REITs can be purchased directly in a brokerage account, but for crowd-funded real estate, you’ll have to go directly to the source. Fortunately, there are many real estate crowdfunding platforms today, so it’s easy to find crowdfunding opportunities even if you don’t have connections with real estate developers.

4. Government Bonds

Government bonds are a non-retirement investment on which investors can earn some interest without excessive risk. You can buy corporate bonds and bond ETFs in a mutual fund, but government bonds must be purchased directly through the federal government. Examples of government bonds include Treasury bonds and Series I savings bonds. Bonds have a specified term, and you get periodic interest payments throughout the life of the bond. At the end of the term, you get the face value of the bond back.

While Treasury bonds are sold at auction with their corresponding rate, TreasuryDirect calculates the rate for Series I savings bonds every six months. TreasuryDirect specifically mentions supplementing your retirement income as a reason to buy both Series I bonds and Treasury bonds.

5. Certificates of Deposit (CDs)

Certificates of deposit (CDs) are similar to bonds in many ways, but they are usually issued by a bank or credit union. They also have a set term and pay periodic interest, maturing after a certain number of months or years. These accounts are FDIC-insured, paying a modest rate of interest in exchange for a low level of risk.

CDs differ from bonds in some ways; for example, their yield may be higher than bonds’ yields when interest rates are high. Nevertheless, both investments tend to have low yields compared to the return on the S&P 500 and other, riskier investments.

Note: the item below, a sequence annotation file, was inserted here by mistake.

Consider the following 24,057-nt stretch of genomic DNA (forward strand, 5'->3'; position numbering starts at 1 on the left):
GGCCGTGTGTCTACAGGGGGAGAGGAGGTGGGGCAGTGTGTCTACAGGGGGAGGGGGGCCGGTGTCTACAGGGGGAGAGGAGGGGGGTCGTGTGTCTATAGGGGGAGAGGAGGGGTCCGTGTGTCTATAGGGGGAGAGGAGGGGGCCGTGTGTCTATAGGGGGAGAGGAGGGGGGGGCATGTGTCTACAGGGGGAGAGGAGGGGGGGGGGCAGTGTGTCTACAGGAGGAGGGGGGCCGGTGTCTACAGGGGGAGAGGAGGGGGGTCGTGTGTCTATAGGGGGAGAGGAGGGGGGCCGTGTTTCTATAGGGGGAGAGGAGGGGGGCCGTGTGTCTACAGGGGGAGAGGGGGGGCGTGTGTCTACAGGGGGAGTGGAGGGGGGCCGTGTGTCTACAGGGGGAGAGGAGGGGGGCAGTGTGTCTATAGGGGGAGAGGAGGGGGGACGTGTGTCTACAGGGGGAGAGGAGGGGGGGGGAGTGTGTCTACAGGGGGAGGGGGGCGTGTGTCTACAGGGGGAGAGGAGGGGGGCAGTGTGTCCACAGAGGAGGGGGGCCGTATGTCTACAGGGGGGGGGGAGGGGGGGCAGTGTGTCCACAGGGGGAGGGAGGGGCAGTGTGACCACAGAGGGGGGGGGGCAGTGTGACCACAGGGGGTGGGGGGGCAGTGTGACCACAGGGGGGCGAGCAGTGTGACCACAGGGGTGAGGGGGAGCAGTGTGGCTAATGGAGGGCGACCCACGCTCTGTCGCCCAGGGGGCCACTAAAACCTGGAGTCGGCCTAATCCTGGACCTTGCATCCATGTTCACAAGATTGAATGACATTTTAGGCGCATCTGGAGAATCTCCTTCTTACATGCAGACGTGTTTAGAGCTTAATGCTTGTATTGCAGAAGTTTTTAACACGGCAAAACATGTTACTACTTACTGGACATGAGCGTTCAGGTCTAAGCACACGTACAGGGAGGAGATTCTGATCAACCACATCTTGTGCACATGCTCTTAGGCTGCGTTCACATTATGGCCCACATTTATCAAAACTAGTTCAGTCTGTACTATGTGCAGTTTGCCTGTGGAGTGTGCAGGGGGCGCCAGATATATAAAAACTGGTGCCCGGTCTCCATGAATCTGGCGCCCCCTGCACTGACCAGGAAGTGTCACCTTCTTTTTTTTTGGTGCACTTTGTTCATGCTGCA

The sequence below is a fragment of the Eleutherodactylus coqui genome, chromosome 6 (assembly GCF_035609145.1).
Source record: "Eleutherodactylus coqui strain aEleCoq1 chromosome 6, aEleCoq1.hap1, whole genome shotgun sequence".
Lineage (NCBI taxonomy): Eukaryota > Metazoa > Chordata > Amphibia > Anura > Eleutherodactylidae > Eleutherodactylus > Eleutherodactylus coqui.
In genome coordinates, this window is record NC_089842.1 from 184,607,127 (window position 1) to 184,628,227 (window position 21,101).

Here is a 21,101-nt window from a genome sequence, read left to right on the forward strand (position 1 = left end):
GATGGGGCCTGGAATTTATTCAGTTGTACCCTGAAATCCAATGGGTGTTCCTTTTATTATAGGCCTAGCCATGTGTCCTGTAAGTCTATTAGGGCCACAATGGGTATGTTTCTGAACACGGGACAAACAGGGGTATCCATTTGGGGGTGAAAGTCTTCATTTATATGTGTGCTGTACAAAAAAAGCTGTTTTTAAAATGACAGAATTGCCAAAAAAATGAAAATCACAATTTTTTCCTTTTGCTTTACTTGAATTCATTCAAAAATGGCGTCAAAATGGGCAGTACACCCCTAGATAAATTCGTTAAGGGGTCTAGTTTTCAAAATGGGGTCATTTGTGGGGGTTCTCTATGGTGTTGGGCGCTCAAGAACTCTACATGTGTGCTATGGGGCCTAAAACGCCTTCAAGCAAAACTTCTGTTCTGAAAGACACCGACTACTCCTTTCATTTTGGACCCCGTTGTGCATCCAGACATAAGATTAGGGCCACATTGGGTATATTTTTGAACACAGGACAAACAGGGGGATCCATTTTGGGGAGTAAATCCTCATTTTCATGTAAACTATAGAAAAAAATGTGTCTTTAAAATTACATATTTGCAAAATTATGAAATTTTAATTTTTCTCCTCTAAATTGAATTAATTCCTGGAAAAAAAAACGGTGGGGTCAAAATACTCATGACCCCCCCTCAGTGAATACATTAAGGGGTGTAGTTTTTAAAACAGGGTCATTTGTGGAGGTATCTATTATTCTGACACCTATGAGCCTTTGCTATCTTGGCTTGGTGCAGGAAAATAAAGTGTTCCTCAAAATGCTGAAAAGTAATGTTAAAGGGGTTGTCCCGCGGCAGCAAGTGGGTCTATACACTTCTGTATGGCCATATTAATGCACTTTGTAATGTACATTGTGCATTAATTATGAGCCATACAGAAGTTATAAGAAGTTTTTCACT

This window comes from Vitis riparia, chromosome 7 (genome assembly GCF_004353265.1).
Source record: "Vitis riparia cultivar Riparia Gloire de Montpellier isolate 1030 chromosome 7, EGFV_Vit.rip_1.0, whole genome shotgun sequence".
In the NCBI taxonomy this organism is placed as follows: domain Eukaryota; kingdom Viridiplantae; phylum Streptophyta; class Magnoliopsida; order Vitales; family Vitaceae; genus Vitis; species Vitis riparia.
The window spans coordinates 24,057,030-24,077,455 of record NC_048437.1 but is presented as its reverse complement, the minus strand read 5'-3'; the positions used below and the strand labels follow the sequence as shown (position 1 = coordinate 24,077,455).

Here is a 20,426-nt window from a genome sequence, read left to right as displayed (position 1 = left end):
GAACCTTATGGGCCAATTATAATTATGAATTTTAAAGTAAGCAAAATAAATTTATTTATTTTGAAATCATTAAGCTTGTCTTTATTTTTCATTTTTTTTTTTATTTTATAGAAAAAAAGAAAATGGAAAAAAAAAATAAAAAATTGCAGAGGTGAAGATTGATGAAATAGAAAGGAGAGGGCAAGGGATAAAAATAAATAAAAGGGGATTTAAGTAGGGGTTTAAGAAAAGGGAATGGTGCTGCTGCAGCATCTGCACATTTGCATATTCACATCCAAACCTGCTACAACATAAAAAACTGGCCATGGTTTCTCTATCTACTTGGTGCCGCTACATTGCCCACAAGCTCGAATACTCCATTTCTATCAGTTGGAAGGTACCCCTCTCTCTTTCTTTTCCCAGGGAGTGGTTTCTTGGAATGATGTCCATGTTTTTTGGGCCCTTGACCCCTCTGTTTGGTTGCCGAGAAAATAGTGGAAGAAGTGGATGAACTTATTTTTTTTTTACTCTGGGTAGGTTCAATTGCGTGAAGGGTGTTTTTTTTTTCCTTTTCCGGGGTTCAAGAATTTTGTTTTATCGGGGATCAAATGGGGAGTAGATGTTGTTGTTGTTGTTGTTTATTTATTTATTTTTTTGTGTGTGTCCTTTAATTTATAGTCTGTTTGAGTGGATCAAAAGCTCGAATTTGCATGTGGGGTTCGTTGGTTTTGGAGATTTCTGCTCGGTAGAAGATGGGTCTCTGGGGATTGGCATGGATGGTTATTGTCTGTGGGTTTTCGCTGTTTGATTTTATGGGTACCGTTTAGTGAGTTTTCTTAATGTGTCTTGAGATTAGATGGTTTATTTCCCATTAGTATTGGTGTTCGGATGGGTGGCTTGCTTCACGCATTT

Bottom Line

non retirement investing

The 401(k) is one of the best ways to save for retirement becasue it can provide tax advantages, and many employers offer matching contributions. However, 401(k) plans have annual contribution limits, and some employers only offer mutual funds with high fees to plan participants. Non-retirement investing options can help you save for money that you want to use sooner than retirement. From brokerage accounts to real estate, there are plenty of opportunities to help you grow your wealth and you just need to determine the right asset allocation that will help you reach your financial goals.

Tips for Retirement Investing

  • A financial advisor can guide you through major financial decisions, like determining your investing strategy or helping you find the proper asset allocation. SmartAsset’s free tool matches you with up to three financial advisors who serve your area, and you can interview your advisor matches at no cost to decide which one is right for you. If you’re ready to find an advisor who can help you achieve your financial goals, get started now.

  • Deciding how to invest can be a challenge, especially when you don’t know how much your money will grow over time. SmartAsset’s investment calculator can help you estimate how much your money will grow to help you decide which type of investment is right for you.